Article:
Understanding Docker multi-stage builds
Third article in the series of Docker best practices will help you to understand how to make use of multi-stage Docker builds feature. If this is the first article in this series for you, be sure to check out the others. You can find the table of contents below:
- Proper use of cache to speed up and optimize builds.
- Selecting the appropriate base image.
- Understanding Docker multi-stage builds.
- Understanding the context of the build.
- Using administrator privileges.
Many best practices on how to properly prepare Docker images focus their attention on size of images and number of layers. Certainly, the consequences of both of these parameters may result in the rapid exhausting of disk space or long downloading times of base images. This way it is very easy to "pollute" the resulting Docker images.
Not so long ago, since Docker version 17.05, a new mechanism was introduced to keep images "clean" in a quite convenient way. This mechanism is called
multi-stage builds. Please see the exercise below to get the idea of multi-staging and the benefits it brings.
Let's start by preparing a sample application that we want to place in a Docker image. This will be a web application created using the React framework and its create-react-app tool. It will generate a code template and configuration, allowing us to focus on the image creation aspects.
Instead of installing Node.js locally, let's take advantage of the benefits of Docker and spawn a temporary container to generate the skeleton of React the application:
docker run --rm -v $(PWD):/opt -w /opt --entrypoint sh node:18.7.0-alpine -c "npm install create-react-app && npx create-react-app example"
Tip: If you are using Windows, we recommend using WSL2..
The above line will start a container with Node.js 18 based on the lightweight distribution Alpine. The current directory will be mounted under the
/opt path. The default action after container launch will be to install the
create-react-app package and run it using the
Ok, we have the application. Now let’s proceed with the "classic" Dockerfile:
FROM nginx:1.23.1-alpine WORKDIR /opt/example RUN apk add --no-cache --virtual .build-deps \ nodejs \ npm COPY package.json package-lock.json ./ RUN npm ci COPY . . RUN npm run build \ && cp -r build/* /usr/share/nginx/html \ && apk del .build-deps
We use the NGINX base image, which is one of the most popular web servers. We change the current directory to
/opt/example, and then install Node.js and NPM, which are necessary to build our application. We copy the package information and install it with the
npm ci command. The next step is to copy all the code of the application and build it with
npm run build. Then eventually copy the results to the directory where the web server expects them and uninstall Node.js along with NPM.
Has anything caught your attention? You are right, layers! By design Docker images are made up of layers. As a result if Node.js and NPM were installed with a separate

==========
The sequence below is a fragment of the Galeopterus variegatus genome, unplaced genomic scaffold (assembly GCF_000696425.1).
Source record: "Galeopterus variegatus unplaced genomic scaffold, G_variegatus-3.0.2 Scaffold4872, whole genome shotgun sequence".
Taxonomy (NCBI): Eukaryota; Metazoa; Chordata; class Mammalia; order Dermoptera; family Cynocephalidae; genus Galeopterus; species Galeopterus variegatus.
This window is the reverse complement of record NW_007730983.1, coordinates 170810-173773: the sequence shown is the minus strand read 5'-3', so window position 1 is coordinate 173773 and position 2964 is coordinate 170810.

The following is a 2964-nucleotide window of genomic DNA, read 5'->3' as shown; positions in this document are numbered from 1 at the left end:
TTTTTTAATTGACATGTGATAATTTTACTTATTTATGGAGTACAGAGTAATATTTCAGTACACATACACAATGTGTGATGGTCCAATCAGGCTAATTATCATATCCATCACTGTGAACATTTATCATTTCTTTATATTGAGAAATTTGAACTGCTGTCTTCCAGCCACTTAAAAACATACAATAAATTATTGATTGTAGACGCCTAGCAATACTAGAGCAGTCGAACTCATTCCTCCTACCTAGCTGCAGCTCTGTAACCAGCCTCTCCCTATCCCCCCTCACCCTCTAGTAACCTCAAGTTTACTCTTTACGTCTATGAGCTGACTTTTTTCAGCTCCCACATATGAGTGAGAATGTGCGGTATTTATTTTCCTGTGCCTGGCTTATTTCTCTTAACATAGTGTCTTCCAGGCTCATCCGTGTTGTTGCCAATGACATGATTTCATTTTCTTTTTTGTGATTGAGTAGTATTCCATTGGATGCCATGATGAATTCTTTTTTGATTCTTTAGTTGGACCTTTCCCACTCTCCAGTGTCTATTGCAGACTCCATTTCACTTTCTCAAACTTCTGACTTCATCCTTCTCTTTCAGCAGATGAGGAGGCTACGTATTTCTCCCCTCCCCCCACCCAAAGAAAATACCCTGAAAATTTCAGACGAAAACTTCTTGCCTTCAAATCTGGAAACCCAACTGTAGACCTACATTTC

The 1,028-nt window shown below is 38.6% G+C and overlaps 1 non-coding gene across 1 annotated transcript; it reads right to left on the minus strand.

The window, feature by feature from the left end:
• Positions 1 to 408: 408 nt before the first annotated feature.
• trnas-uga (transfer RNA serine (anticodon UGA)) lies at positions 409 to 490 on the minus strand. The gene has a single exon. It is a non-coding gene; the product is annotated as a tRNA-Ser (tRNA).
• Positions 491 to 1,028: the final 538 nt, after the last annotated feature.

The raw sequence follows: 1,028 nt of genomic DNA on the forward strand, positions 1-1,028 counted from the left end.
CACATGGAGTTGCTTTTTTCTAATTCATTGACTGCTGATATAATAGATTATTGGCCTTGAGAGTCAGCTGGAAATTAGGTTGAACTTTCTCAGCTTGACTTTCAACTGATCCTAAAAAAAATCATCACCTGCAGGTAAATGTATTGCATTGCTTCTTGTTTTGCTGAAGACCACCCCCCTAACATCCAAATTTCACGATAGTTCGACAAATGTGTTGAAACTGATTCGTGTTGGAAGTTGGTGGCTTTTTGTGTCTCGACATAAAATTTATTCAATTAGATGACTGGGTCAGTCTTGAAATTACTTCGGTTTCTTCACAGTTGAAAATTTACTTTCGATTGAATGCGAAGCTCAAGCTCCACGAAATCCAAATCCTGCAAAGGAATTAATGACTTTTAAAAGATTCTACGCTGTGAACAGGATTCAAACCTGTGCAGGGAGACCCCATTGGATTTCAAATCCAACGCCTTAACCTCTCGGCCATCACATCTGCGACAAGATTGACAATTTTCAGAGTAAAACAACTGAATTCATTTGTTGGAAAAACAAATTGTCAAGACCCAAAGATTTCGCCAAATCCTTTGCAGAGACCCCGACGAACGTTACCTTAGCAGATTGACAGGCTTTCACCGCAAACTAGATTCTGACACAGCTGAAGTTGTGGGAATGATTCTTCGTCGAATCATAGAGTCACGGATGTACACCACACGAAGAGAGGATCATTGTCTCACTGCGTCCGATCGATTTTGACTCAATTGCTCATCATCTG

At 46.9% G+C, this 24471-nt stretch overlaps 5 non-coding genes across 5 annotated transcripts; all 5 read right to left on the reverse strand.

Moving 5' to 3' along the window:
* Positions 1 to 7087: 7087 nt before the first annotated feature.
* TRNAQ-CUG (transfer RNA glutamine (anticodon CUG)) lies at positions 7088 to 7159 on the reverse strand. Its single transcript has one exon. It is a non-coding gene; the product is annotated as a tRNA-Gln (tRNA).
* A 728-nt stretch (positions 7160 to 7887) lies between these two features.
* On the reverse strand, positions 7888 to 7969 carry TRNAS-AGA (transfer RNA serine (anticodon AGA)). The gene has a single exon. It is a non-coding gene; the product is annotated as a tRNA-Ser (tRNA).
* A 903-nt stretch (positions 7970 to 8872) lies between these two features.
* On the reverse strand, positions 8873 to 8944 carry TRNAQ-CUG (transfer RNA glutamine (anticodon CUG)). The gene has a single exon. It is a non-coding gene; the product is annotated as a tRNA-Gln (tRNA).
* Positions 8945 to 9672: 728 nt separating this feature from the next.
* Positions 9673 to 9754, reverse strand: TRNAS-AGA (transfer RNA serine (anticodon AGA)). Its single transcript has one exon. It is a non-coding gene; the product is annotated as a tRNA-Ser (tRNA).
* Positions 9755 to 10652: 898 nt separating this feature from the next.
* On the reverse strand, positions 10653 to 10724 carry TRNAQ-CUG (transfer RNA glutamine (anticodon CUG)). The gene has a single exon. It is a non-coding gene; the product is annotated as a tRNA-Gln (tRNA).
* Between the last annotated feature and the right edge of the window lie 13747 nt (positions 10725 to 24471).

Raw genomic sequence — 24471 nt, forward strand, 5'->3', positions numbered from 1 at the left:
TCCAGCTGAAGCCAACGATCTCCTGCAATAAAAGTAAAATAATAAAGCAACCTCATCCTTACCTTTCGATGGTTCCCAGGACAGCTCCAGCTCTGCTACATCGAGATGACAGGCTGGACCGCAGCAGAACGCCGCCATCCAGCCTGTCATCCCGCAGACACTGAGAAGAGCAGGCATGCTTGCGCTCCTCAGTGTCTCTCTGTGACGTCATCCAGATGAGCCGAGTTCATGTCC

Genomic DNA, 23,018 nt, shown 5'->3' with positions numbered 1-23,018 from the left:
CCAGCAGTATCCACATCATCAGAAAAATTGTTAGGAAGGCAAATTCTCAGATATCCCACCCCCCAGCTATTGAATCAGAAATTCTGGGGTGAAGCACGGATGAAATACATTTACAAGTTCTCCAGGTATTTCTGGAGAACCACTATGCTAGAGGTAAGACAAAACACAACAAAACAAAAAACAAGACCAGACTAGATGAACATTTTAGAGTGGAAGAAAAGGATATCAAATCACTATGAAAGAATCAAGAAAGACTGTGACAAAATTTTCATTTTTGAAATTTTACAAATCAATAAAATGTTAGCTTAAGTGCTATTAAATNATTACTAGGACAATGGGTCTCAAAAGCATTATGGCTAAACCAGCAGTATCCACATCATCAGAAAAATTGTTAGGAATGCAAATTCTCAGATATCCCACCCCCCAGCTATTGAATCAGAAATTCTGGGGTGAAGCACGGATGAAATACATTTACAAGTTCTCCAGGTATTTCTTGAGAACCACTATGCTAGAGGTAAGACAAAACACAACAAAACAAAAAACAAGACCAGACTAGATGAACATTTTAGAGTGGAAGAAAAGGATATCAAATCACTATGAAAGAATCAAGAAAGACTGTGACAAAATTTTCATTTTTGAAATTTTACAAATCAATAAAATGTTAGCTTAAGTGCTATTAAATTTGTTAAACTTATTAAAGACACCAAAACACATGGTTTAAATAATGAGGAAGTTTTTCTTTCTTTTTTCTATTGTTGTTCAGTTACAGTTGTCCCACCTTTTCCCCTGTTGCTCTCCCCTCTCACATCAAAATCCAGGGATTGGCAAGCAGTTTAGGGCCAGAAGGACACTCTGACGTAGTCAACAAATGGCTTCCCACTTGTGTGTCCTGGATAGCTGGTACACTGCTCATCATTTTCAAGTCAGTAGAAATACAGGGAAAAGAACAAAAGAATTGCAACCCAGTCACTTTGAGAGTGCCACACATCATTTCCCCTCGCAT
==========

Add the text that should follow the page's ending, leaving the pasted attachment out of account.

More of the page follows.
RUN instruction then unfortunately deleting them at the end will not make the image smaller.
Before multi-stage builds were introduced, one solution for this problem was to split the Dockerfile into two parts or copy files previously prepared on the host system into the image. However both solutions are against the idea of moving the application preparation process to an independent environment.
Let's take a look at a Dockerfile which uses a multi-stage builds:
FROM node:18.7.0-alpine AS builder WORKDIR /opt/example COPY package.json package-lock.json ./ RUN npm install COPY . . RUN npm run build FROM nginx:1.23.1-alpine COPY /opt/example/build/* /usr/share/nginx/html/
Isn't this form more readable? What you should pay attention to is the use of more than one
FROM instruction. Each one starts the image creation process from scratch, but we can still use the results of the previous ones thanks to
COPY --from=... instruction. The
from parameter can take the index of the step, its name is given with
AS (in our case it is
builder), or the name of a completely separate image.
Analyzing the Dockerfile step by step you can notice that the image building process starts with selecting the Node.js 18.7.0 image based on the Alpine distribution. We labeled this stage as
builder. In the next step we set the current directory and copied the information about the required packages into it. We installed the packages using
npm ci and copied the application code and ran
npm run build. The next instruction is to start a new stage based on the NGINX server image, this time without any additional name. We copied the files of the prepared application from the previous step to the place required by the server configuration.
Thanks to the multi-step build, the image we built contains exactly what we need: the web server and the generated application files. This approach also brings some form of simplification because we are able to perform the whole process by running a single
docker build command.
Docker multi-stage builds are a feature in Docker that allows creating Docker images using multiple build stages. This splits the build process into multiple steps, each of which can use a different base image and produce a different intermediate image. This is useful because it allows one to take advantage of the benefits of different base images, while also keeping the final image as small and efficient as possible. Overall, using multi-stage builds can help improve the performance and efficiency of Docker images, while also making the build process more flexible and customizable.
If you are interesting why there may be a lot of data transferred during build process, please check the next article in the series: Understanding the context of the build